If you were asked this off-hand: how many people are there on the planet? What would your estimate be? Seven billion? Eight billion? Chances are that this would have been a piece of general knowledge you are well accustomed with, so the answer would be on the tip of your tongue. But what if you were asked a question you did not know the answer to? Would you fib a response, meaning that you would fudge an answer and try to pass it off as a truth?
I suppose it would really depend on the situation. If your boss asked you if a particular report or piece of work had been finished – and usually the case would have been “no”, or else the boss would have got it already and need not have asked – then would you say “Yes, let me just print it off and bring it to you”, or would you admit, “No, I have still have another bit that I have not finished because last night I preferred to watch Netflix instead of taking my work home with me and working for free for this corporate company”?
We often fudge answers as a form of cover up. Do we really need to cover up? In a work situation, where our image is fairly important – you must be seen to be doing the work and not just be coasting by doing the bare minimum for the most pay, which is what most of us would probably prefer to do – then it is likely these forms of cover up and fudging exist in the work place. It is very much a case of “ready, fire and aim” rather than in a logical sequence. And sometimes the acknowledgement of the cover up is conveniently sidestepped by a half truth, such as “I’m dealing with it.” But the problem with these sorts of explanations is that the half truths catch up with you eventually.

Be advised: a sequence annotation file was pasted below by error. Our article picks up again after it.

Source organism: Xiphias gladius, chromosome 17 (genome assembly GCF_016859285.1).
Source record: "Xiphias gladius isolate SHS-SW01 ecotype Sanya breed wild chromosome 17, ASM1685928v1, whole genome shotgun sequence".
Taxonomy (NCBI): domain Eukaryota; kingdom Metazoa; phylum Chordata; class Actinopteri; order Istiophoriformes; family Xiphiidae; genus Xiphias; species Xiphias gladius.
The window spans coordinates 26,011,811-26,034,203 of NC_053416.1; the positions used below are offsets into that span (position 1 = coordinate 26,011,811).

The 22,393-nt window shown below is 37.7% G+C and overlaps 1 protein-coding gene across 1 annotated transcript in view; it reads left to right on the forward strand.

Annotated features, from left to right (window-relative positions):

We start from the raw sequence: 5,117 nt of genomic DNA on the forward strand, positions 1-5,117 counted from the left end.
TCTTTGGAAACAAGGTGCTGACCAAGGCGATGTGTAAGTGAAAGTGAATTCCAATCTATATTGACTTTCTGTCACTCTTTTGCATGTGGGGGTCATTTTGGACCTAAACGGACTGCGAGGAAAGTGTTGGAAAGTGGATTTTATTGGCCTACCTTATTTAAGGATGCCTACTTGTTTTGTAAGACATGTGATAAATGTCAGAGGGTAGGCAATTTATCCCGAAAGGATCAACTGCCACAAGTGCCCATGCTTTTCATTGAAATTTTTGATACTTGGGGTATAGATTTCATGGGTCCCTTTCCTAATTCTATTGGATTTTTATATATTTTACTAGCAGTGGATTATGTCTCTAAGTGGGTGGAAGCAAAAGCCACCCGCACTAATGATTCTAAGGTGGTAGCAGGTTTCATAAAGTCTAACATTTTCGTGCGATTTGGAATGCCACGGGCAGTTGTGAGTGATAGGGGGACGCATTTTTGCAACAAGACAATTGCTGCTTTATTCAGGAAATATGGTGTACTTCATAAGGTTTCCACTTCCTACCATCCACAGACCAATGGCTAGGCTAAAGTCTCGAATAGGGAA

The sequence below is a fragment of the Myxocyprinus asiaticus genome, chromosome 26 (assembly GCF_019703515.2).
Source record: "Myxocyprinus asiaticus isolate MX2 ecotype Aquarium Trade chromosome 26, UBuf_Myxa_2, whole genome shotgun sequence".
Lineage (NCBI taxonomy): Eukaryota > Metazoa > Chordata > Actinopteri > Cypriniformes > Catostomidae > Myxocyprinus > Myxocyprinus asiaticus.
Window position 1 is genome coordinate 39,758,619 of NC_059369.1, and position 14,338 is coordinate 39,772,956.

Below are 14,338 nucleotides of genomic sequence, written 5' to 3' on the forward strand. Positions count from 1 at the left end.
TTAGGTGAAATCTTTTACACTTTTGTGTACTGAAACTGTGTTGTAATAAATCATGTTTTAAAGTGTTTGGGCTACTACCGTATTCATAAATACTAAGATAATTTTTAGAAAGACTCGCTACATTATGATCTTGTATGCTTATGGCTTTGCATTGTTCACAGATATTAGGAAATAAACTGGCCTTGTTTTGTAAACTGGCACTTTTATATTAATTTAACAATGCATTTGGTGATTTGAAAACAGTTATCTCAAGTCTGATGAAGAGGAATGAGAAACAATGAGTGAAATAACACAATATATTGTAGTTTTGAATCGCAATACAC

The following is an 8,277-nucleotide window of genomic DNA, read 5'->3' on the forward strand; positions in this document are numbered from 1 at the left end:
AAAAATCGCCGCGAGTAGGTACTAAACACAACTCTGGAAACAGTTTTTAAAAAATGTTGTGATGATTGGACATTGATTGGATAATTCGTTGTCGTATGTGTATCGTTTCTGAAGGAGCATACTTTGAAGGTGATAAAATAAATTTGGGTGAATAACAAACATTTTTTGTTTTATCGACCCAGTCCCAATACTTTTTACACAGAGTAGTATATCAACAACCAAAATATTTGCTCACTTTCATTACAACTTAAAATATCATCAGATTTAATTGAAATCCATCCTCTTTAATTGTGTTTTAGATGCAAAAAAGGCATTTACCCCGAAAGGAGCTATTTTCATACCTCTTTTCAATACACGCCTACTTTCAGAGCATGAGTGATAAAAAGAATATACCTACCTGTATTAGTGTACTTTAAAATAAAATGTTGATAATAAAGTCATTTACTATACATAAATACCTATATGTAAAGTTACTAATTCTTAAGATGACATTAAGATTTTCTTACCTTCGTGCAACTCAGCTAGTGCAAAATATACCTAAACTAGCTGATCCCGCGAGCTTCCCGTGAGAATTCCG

What can we teach our children? We should show them how sometimes the acknowledgement of imperfection is a stage in the growing process. Learning to speak the truth instead of fudging a negative response is better in the long term. It also reflects that the child is doing some mental evaluation of his or her own abilities and strengths. Acknowledging this provides a useful starting point of reference, that forms the basis of future experiences – what is commonly called an anchor. (For more other child related posts particularly with reference to music education, see the Piano Teachers N8 website.)
Having a anchor that is well-defined sets a child off on the correct path in life. Of course, we have to set examples and drop anchors all our life!